Emotionally intelligent people have emotional literacy and management skills, such as awareness of their emotions, the ability to focus them toward problem-solving, and the ability to manage feelings. Emotional fitness is being highly conscious of your own emotional state, including negativity, frustration, or sadness. It also means being tuned in to other people’s emotions. Harnessing these abilities goes a long way toward developing self-compassion.
Related reading: "What Is Emotional Intelligence?"
The Three Elements of Self-Compassion
Dr. Neff breaks self-compassion down into three elements: self-kindness vs. self-judgment, common humanity vs. isolation, and mindfulness vs. over-identification. It means bringing a balanced approach to negative emotions, neither suppressing or exaggerating them. It’s treating ourselves with care, and not becoming overwhelmed, regardless of the feeling. And, it’s the ability to relate your personal experiences with others; to know that to be human is to be imperfect.
Catching myself when I start to go down the negative, self-depreciating road is paramount to managing my anxiety.Recently, I submitted an article with a small typo. My first instinct was fear. A feeling of panic ran straight through my body and threw my heart into a frenzy. For a brief second, I felt like I could pass out. Sometimes I even shake. It was a gripping anxiety that I had made a mistake, no matter how minor. I’ve learned to recognize when my threat system kicks in, and for lack of a better word, self-arrest.
Now I know to stop and try to identify the source of my fear. In this case, my anxiety was fueled by not wanting to look inept. And then I acknowledged the emotion. I realized that it’s understandable to feel this way, but in the larger scheme of things, it was a problem so small it probably wasn’t more than a brief thought for my client. Yet, there I was, dwelling on it.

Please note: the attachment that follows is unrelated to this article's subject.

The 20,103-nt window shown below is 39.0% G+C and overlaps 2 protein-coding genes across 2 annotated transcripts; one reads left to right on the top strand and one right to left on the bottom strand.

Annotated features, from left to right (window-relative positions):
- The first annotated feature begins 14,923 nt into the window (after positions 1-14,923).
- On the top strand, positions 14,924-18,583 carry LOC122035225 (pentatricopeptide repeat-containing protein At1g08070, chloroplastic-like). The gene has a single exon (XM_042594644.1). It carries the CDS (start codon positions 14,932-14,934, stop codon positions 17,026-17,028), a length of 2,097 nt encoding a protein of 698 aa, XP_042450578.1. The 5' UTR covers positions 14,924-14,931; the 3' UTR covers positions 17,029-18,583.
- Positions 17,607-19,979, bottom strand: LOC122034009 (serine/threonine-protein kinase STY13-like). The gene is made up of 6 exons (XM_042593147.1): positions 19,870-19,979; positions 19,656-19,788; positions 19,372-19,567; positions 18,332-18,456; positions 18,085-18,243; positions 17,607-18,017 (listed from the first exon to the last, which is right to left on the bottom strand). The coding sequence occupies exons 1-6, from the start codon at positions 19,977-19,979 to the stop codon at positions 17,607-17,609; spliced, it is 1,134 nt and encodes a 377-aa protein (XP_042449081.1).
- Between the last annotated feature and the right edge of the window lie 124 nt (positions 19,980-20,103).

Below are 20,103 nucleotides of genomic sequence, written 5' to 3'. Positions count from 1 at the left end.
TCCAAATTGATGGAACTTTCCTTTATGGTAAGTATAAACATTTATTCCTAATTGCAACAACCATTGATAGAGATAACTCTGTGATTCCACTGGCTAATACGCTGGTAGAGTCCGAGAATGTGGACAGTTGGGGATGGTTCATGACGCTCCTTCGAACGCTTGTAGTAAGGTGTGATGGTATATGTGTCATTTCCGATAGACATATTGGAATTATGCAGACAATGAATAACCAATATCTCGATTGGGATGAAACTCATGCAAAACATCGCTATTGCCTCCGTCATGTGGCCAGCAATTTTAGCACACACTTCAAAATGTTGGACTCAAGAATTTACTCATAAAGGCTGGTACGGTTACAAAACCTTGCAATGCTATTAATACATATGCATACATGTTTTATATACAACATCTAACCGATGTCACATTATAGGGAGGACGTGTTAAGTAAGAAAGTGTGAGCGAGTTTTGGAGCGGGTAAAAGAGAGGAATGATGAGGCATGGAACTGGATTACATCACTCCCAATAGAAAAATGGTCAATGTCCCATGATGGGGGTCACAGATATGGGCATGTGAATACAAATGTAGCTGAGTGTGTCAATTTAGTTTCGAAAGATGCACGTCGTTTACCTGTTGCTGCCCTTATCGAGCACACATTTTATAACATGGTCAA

In his book, “Solve for Happy,” Mo Gawdat writes, “Our brains tend to criticize, judge and complain more often than not.”
Gawdat also points out, “In this very moment there is absolutely nothing wrong at all.” I tell myself this often.
Moving through these feelings requires me to stop and think rationally. Does the problem warrant this reaction? Generally, the answer is “no,” often, the answer is, “emphatically, no.”
Self-compassion means not judging your self-worth. It helps you be less afraid of failure and better able to acknowledge uncomfortable emotions. It gives you the ability to be open to constructive feedback and to learn from it. When you treat yourself kindly, you begin to feel safe and connected with others instead of alone and isolated.
Accepting my vulnerability has afforded me a huge freedom.
I’m seven years into this journey of re-booting my reactions. I follow recommendations such as eating healthy, resting, and getting exercise. I am mindful of how I talk to myself, and I try to remember that we are all in this together; I wouldn’t judge others the way I judge myself. I am learning to be gentle with myself.
The other day I found myself standing alone in absolute stillness. It had been a whirlwind month of wrapping up school and professional projects. The kids had just walked out the door for camp, and my husband took off on a business trip. The summer ahead was already booked with back-to-back adventures and the work in between. The house needed to be cleaned, laundry done, and the yard put into place. But in this one moment, this brief quiet between the storms, all I wanted to do was take a nap.
So I did.